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Changes in streamflow regimes and their response to different soil and water conservation measures in Loess Plateau watersheds
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  • Shuyu Zhang,
  • Guangju Zhao,
  • Xingmin Mu,
  • Peng Tian
Shuyu Zhang
Northwest A&F University
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Guangju Zhao
Institute of Soil and Water Conservation Chinese Academy of Sciences and Ministry of Water Resources
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Xingmin Mu
Institute of Soil and Water Conservation Chinese Academy of Sciences and Ministry of Water Resources
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Peng Tian
Northwest A&F University
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Abstract

Investigating the changes in streamflow regimes is useful for understanding the mechanisms associated with hydrological processes in different watersheds and for providing information to facilitate water resources management. In this study, we selected three watersheds, i.e., Sandu River, Hulu River, and Dali River on the Loess Plateau, to examine the changes in the streamflow regimes and to determine their responses to different soil and water conservation measures (terracing, afforestation, and damming). The daily runoff was collected continuously by three hydrological gauges close to the outlets of the three watersheds from 1965 to 2016. The eco-surplus, eco-deficit, and degree of hydrological change were assessed to detect hydrological alterations. The Budyko water balance equation was applied to estimate the potential impacts of climate change and human activities on the hydrological regime changes. Significant decreasing trends (P < 0.05) were detected in the annual streamflow in the Sandu and Dali River watersheds, but not in the Hulu River watershed where afforestation dominated. The annual eco-surplus levels were low and they decreased slightly at three stations, whereas the eco-deficit exhibited dramatic increasing trends in the Sandu and Dali River watersheds. In the Sandu River watershed (dominated by terraces), the runoff exhibited the most significant reduction and the eco-deficit was the highest among the three watersheds. The integral degrees of hydrological change were higher in the Sandu River watershed than the other two watersheds, thereby suggesting substantial variations in the magnitude, duration, frequency, timing, and rate of change in the daily streamflow. In the Dali River watershed (dominated by damming), the changes in the extreme flow were characterized by a decreasing number appearing in high flow. In these watersheds, human activities accounted for 74.1% and 91.78% of the runoff reductions, respectively. In the Hulu River watershed (dominated by afforestation), the annual runoff exhibited an insignificant decreasing trend but with a significant increase in the low flow duration. Rainfall changes accounted for 64.30% of the runoff reduction.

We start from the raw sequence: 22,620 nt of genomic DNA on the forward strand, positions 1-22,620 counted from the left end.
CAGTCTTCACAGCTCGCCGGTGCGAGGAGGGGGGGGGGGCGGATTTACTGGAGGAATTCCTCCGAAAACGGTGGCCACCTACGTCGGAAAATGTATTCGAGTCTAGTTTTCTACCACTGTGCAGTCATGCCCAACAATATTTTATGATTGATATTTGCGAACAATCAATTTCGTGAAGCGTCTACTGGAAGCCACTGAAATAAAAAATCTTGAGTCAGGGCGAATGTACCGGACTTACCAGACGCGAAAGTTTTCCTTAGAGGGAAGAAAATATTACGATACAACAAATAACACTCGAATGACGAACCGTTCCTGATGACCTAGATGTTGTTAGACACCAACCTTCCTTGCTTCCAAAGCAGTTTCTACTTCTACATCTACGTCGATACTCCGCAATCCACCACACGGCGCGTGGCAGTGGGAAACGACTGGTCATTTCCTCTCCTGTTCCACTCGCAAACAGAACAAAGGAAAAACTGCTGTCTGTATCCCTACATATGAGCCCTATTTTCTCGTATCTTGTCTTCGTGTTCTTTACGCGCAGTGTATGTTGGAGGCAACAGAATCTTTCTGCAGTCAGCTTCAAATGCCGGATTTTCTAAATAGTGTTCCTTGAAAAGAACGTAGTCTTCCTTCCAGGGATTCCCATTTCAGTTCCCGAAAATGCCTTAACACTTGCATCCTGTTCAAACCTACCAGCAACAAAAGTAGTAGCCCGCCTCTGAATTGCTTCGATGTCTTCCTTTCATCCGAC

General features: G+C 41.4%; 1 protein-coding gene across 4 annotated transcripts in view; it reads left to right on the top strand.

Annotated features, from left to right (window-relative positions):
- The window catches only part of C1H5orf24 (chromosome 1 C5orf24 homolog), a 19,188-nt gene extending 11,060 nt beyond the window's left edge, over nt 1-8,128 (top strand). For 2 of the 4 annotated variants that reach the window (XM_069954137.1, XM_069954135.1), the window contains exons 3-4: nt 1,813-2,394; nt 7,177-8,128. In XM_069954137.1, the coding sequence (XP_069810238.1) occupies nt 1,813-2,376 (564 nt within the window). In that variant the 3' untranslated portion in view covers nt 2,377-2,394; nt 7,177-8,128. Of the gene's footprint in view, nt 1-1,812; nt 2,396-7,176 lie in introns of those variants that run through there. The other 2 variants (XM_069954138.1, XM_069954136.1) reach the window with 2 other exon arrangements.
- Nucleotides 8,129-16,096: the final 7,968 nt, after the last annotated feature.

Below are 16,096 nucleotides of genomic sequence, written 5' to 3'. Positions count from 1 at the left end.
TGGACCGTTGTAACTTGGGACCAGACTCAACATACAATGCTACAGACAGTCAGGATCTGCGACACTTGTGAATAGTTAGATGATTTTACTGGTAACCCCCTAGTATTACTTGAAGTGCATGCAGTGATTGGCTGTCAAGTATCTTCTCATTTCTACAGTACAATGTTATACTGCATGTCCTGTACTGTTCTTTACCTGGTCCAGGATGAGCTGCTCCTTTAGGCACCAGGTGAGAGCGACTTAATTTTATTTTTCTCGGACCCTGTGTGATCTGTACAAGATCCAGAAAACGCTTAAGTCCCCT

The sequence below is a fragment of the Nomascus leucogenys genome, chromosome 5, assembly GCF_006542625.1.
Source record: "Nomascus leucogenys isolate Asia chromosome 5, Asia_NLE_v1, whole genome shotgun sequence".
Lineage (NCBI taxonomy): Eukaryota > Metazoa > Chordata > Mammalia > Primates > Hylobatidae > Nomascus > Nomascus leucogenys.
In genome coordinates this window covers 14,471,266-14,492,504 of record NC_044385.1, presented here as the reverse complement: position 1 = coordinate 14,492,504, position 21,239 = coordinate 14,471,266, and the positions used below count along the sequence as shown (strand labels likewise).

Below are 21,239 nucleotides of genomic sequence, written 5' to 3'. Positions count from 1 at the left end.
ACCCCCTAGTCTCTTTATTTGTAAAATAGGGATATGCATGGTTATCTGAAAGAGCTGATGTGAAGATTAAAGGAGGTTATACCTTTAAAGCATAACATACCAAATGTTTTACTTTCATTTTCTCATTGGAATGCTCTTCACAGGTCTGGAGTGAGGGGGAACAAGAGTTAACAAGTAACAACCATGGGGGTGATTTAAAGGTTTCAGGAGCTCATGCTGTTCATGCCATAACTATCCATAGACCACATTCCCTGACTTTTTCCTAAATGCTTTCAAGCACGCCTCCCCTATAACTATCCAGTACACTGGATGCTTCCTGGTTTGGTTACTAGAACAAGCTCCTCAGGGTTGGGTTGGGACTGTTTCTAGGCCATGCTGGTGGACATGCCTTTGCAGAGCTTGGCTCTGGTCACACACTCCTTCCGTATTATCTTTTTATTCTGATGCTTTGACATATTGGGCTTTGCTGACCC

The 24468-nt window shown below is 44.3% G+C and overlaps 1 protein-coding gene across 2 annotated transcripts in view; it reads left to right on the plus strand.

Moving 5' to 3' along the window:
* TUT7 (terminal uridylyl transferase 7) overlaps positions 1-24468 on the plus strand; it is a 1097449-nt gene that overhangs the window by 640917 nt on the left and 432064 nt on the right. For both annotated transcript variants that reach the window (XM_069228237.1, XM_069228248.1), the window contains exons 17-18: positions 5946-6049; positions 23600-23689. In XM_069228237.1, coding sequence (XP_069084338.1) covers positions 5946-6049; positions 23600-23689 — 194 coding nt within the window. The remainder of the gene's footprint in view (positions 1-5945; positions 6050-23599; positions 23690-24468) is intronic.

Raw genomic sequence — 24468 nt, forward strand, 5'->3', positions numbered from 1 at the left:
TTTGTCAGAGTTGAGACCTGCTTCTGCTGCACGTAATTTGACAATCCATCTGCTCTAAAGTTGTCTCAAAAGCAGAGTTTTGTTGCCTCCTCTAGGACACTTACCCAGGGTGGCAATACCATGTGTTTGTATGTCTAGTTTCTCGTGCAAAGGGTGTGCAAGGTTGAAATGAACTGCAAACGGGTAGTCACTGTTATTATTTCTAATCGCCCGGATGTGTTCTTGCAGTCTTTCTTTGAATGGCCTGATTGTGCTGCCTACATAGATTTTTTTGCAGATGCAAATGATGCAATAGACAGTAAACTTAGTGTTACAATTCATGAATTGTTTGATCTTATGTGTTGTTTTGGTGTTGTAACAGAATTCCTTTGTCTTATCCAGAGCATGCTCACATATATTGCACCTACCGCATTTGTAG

Peer review status:IN REVISION

28 Mar 2021Submitted to Hydrological Processes
31 Mar 2021Assigned to Editor
31 Mar 2021Submission Checks Completed
02 Apr 2021Reviewer(s) Assigned
07 May 2021Review(s) Completed, Editorial Evaluation Pending
10 May 2021Editorial Decision: Revise Major